Social business model can save State firms

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The recent clamour around privatisation after the approval of the sale of government stakes in leading hotels in Nairobi is neither new nor novel.

The recent clamour around privatisation after the approval of the sale of government stakes in leading hotels in Nairobi is neither new nor novel. Privatisation in Kenya started in the early 1990s after government identified 207 non-strategic State-owned entities (SOEs) that were to be privatised. About 33 strategic entities were to be retained, but restructured. The privatisation of SOEs was a key policy under the Stabilisation and Structural Adjustment Programme (SAP) championed by the World Bank and the International Monetary Fund (IMF) in the 1980s. Without belabouring the intricate particulars, SAPs were conditional loans extended to countries experiencing economic crises, which required borrowing states to implement a raft of policy changes such as the reduction of government expenditure, reduction of domestic consumption, privatisation, among others.

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As a result, a wide array of SOEs went through the privatisation process in different sectors, ranging from energy, aviation, and telecommunications to manufacturing and retail.  Innumerable inferences have been made on the performance of the companies’ post-privatisation by scholars who have either been proponents or opponents of the idea.   Indeed, a look at the companies in the different sectors exhibits the rift in the two schools of thought, with some entities showing tremendous growth, while others have fallen short of expectations. However, depending on whatever end of the prism you choose to view this from, one thing remains inarguable - that the underlying principles of the privatisation agenda are noble and with the best intentions for the country at the core. Privatisation is, however, a delicate process and the process and/or procedures employed should be optimal to ensure it results in the appropriate counterparties. Only then will the envisaged privatisation benefits be realised.

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Before the formulation of the Privatisation Commission (PC) in 2005, divestiture was spearheaded by the Parastatal Reform Programme Committee, which struggled with weak processes, resulting in accusations of corruption. It is further captured that these challenges were as a result of the inadequate legal framework, or lack thereof, necessary to guide the process. This necessitated the formulation of the PC, which was established under the privatisation Act (2005), with the mandate to formulate, manage and implement the privatisation programme. Since its inception, it has successfully overseen privatisation largely through strategic sales and IPOs, although it has also not been spared criticism. Its critics have pointed out that in its 15 years of existence, it has only managed to deliver a handful of transactions despite gobbling up huge sums of taxpayers’ monies.  In July 2013, the president appointed a Presidential Task-Force on Parastatal Reforms (PTPR).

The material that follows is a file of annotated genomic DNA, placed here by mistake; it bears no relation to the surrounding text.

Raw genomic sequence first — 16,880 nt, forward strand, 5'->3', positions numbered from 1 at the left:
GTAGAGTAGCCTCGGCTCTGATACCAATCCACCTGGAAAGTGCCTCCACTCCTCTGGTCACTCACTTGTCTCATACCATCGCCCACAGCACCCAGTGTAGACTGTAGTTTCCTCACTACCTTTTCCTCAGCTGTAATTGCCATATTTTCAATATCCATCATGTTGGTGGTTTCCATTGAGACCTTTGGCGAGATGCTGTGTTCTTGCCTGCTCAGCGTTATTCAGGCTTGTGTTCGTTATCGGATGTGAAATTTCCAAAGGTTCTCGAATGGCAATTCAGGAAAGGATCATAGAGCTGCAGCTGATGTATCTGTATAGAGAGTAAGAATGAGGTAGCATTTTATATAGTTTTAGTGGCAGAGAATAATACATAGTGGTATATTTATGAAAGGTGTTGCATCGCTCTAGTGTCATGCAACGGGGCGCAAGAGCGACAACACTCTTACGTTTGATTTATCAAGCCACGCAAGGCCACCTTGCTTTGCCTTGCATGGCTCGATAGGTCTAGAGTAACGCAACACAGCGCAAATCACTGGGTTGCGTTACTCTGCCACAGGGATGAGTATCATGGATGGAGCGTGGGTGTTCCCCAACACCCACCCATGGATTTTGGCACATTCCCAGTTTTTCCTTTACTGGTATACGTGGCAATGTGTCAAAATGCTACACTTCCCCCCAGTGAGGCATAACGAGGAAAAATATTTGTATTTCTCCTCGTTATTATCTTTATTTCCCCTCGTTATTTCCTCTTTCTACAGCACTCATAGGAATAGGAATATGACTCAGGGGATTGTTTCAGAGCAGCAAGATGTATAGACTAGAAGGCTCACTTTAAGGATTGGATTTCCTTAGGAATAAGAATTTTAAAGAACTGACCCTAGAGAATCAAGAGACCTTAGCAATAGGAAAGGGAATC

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The Abidakir Mohammed-led task-force presented its report that had a raft of proposals. Key among them was the financial sustainability of SOEs. Consumer exploitation The task-force rightly began with indicating the need to categorise SOEs into profit SOEs and not-for-profit SOEs, with nonprofit entities comprising executive agencies, universities, tertiary institutions and independent regulators. And profit SOEs were indicated to be further categorised into strict commercially-run entities purely on business for profit purposes and commercial entities with strategic government functions such as Kenya Power. This, in my view, is a correct admission that not all SOEs should be privatised. To arrest this situation and avoid replication of such failures in other sectors, the government should consider prioritising the privatisation proposals made by the PTPR task-force. And to avoid the exploitation of consumers, the government may adopt innovative structures that provide some level of regulation to the privatised entities. One option that comes to mind is a hybrid of the underutilised social business model championed by Nobel Peace Prize Laureate Muhammad Yunus. Social businesses are ideally non-loss, non-dividend-paying companies that address social problems. These businesses, unlike conventional businesses, reinvest all their profits in a bid to expand their reach and quality of the products and services with the owners of the businesses being only entitled to a maximum of their initial capital.  - The writer is an Assurance Associate at EY. The views expressed herein are not necessarily those of EY  
State-owned entities SOEs Privatisation Stabilisation and Structural Adjustment Programme SAP IMF

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